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351,000: Some 351,000 Chinese students studied in the United States during the 2016–2017 academic year, according to the Migration Policy Institute. Under new rules being prepped by the Trump administration, Chinese students specializing in robotics, aviation, advanced manufacturing and other fields strategically important to Beijing could be subject to new visa restrictions, according to the Associated Press.


1,770: Chinese President Xi Jinping is looking to burnish his legacy with a massive urban development, the Xiong’an New Area, that will cover an area of 1,770 kilometers, more than twice the size of New York City. It will include an estimated 20,000 sensors for facial and sound recognition.

75: Up to 75 percent of the land in northern Nigeria, where the economy is heavily dependent on agriculture, has become desert over the past few decades, according to the International Crisis Group. That’s fueling tensions between predominantly Christian farming communities and Muslim herdsman.

44: Just 44 percent of Italians say their country has benefited from membership in the European Union, according to a recent survey. That’s the lowest of any country in the 28-member bloc.

2.5: The United Nations has warned that a drought in Afghanistan could lead to a shortage of 2.5 million tons of wheat this year, with two-thirds of the heavily bread-dependent country gripped by drought.

Microsoft released a new annual report, called the Digital Defense Report, covering cybersecurity trends from the past year. This report makes it clear that threat actors have rapidly increased in sophistication over the past year, using techniques that make them harder to spot and that threaten even the savviest targets. For example, nation-state actors are engaging in new reconnaissance techniques that increase their chances of compromising high-value targets, criminal groups targeting businesses have moved their infrastructure to the cloud to hide among legitimate services, and attackers have developed new ways to scour the internet for systems vulnerable to ransomware. Given the leap in attack sophistication in the past year, it is more important than ever that steps are taken to establish new rules of the road for cyberspace: that all organizations, whether government agencies or businesses, invest in people and technology to help stop attacks; and that people focus on the basics, including regular application of security updates, comprehensive backup policies, and, especially, enabling multi-factor authentication. Microsoft summarized some of the most important insights in this year's report, including related suggestions for people and businesses.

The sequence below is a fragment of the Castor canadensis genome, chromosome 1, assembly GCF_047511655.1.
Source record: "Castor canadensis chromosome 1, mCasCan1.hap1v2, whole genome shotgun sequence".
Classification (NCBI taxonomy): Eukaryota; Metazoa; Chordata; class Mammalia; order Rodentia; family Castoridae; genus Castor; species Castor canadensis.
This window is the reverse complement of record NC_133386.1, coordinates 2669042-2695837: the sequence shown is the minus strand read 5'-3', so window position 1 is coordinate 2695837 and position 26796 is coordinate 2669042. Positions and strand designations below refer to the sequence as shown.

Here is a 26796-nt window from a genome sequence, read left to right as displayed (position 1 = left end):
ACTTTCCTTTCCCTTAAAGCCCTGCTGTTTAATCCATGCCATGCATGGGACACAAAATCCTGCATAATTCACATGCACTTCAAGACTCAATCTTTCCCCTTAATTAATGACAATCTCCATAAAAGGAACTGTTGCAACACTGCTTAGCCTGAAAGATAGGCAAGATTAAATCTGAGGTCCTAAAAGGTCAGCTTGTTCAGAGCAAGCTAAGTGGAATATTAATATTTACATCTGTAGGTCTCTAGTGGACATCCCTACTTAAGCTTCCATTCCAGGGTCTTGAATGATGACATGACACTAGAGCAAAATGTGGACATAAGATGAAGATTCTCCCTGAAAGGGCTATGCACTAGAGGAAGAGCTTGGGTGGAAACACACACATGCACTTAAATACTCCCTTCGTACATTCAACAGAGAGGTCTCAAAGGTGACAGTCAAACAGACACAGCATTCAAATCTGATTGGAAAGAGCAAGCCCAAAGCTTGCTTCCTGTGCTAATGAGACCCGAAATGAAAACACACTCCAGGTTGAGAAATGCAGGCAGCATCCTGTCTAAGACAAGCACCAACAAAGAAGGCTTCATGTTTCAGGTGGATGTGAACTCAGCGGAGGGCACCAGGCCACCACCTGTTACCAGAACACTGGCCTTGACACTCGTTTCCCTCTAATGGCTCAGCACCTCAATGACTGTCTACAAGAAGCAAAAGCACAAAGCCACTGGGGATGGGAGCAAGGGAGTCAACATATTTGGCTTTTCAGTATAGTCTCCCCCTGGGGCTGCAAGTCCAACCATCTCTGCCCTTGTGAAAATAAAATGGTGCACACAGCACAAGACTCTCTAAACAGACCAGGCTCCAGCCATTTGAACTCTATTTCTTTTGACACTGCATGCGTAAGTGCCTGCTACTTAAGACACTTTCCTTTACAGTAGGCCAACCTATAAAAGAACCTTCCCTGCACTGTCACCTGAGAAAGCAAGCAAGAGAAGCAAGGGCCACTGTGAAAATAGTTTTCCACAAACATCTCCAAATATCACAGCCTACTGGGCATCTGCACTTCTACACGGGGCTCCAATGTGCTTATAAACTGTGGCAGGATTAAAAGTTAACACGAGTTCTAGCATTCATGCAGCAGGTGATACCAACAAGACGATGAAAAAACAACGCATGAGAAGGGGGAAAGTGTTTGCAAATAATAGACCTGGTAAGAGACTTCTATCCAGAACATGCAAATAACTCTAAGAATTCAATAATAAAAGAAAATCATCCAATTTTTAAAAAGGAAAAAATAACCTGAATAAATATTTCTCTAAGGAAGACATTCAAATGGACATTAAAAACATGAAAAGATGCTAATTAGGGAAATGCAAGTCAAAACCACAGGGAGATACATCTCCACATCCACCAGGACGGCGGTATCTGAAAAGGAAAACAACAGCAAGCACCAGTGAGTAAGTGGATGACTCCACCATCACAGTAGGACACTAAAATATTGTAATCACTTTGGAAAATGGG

Read the whole post and report at Microsoft On The Issues.

On Tuesday night, you can finally watch Trump and Biden tangle on the debate stage. But you TOO can go head to head on debate night .. with your fellow US politics junkies.

Print out GZERO's handy debate BINGO cards and get ready to rumble. There are four different cards so that each player may have a unique board. Every time one of the candidates says one of these words or terms, X it on your card. First player to get five across wins. And if you really want to jazz it up, you can mark each of your words by taking a swig of your drink, or doing five burpees, or donating to your favorite charity or political candidate. Whatever gets you tipsy, in shape, or motivated, get the bingo cards here. It's fight night!

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GZERO Media, in partnership with the Bill and Melinda Gates Foundation and Eurasia Group, today hosted its second virtual town hall on the hunt for a COVID-19 vaccine and the challenges of its distribution.

The panel was moderated by New York Times science and health reporter Apoorva Mandavilli and featured Gates Foundation's Deputy Director of Vaccines & Human Immunobiology, Lynda Stuart; Eurasia Group's Rohitesh Dhawan, Managing Director of Energy, Climate & Resources; Gates Foundation CEO Mark Suzman; and Gayle E. Smith, the president & CEO of ONE Campaign and former Administrator of the U.S. Agency for International Development.

Watch the full video above.

How was it that after decades of infighting, European nations were able to come together so quickly on an economic pandemic relief package? "I'm tempted to say because of COVID-19…because the triggering factor for the crisis was not the banks…not the bad behavior of some policy-makers somewhere in the region. It was actually this teeny tiny little virus..." European Central Bank President Christine Lagarde tells Ian Bremmer how a microscopic virus spurred the greatest show of international unity in years.


Watch the episode: Christine Lagarde, Leading Europe's United Economic Pandemic Response

Ian Bremmer shares his perspective on global politics on this week's World In (More Than) 60 Seconds:

First of all, what is going on in the Caucuses?

Well, it's a war. You'd never know it from following American press, because of course, we're only talking about Trump and the elections. But Armenia and Azerbaijan are actively fighting each other. Over 100 are dead so far, including civilians. There is a lot of fog of war misinformation going on. Reuters piece that seems that there are some mercenaries, including Syrian mercenaries on the ground that were in Azerbaijan that were paid for by Turkey. The Armenians, as of today, are claiming that Turkish fighter jet downed an Armenian war plane. Ankara is saying, no, they didn't. The Iranians are being accused of transferring military equipment to Armenia. The Iranians are saying, no, they didn't.

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